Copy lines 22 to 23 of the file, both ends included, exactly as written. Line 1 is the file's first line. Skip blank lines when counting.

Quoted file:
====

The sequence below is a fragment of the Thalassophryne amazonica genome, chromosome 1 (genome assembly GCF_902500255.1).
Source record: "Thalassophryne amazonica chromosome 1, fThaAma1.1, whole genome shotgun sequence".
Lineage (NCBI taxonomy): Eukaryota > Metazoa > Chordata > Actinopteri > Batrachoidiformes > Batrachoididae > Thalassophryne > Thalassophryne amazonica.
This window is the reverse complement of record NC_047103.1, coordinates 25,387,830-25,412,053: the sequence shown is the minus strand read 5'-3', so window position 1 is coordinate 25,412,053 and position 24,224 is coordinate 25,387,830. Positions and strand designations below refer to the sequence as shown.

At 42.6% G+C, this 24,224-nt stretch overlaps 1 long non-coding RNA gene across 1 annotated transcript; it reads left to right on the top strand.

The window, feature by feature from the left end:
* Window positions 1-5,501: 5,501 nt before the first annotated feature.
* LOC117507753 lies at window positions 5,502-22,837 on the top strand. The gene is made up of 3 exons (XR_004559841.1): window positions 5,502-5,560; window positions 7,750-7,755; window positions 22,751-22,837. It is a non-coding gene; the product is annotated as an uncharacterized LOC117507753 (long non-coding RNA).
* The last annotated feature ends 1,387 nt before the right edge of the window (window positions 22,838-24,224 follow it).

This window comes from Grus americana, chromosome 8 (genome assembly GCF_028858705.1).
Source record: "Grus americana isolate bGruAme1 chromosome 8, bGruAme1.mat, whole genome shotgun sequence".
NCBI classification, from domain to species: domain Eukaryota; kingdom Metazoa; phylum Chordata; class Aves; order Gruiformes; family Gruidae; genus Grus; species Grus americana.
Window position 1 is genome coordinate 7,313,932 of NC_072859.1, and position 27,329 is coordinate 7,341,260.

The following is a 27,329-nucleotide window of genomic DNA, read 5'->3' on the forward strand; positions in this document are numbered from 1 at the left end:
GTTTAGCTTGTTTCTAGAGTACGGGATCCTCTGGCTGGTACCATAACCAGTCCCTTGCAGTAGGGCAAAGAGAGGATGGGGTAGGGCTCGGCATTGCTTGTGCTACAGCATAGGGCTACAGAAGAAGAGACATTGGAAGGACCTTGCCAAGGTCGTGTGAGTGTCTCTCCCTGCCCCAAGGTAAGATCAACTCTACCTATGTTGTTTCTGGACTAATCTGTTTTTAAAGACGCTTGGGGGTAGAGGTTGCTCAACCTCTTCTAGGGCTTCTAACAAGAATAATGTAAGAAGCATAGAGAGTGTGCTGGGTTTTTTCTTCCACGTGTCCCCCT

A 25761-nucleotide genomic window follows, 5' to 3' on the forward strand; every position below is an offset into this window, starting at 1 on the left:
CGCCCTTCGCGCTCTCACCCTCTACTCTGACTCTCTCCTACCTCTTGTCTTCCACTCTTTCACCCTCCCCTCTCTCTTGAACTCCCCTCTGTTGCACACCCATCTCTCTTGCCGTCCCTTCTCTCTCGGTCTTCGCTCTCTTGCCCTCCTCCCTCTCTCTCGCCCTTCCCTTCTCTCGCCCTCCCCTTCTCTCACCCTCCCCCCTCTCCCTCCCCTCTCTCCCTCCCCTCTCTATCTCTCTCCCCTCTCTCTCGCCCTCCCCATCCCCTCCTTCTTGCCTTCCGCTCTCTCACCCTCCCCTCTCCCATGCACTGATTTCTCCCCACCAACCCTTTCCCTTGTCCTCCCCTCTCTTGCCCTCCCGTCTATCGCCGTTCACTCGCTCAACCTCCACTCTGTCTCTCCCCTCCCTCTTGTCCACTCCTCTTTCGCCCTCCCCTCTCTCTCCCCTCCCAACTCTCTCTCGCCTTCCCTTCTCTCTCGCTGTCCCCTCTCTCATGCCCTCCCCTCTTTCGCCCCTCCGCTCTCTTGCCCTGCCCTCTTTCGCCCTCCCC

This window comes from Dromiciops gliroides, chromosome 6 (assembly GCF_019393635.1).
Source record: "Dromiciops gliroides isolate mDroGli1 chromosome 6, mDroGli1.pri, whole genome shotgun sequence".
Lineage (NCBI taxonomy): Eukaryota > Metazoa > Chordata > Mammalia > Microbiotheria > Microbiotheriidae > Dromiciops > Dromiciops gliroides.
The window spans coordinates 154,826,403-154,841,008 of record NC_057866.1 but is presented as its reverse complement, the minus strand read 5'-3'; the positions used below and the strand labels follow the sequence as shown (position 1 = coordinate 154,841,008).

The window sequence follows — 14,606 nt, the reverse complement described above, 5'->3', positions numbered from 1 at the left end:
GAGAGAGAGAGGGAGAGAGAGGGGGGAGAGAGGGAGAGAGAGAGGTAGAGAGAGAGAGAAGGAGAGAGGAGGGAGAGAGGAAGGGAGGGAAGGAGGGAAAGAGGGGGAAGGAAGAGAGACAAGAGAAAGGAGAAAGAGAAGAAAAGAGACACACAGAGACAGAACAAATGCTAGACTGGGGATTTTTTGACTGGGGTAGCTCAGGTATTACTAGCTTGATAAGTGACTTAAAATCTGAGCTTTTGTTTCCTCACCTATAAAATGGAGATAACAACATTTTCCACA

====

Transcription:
The window sequence follows — 14,606 nt, the reverse complement described above, 5'->3', positions numbered from 1 at the left end:
GAGAGAGAGAGGGAGAGAGAGGGGGGAGAGAGGGAGAGAGAGAGGTAGAGAGAGAGAGAAGGAGAGAGGAGGGAGAGAGGAAGGGAGGGAAGGAGGGAAAGAGGGGGAAGGAAGAGAGACAAGAGAAAGGAGAAAGAGAAGAAAAGAGACACACAGAGACAGAACAAATGCTAGACTGGGGATTTTTTGACTGGGGTAGCTCAGGTATTACTAGCTTGATAAGTGACTTAAAATCTGAGCTTTTGTTTCCTCACCTATAAAATGGAGATAACAACATTTTCCACA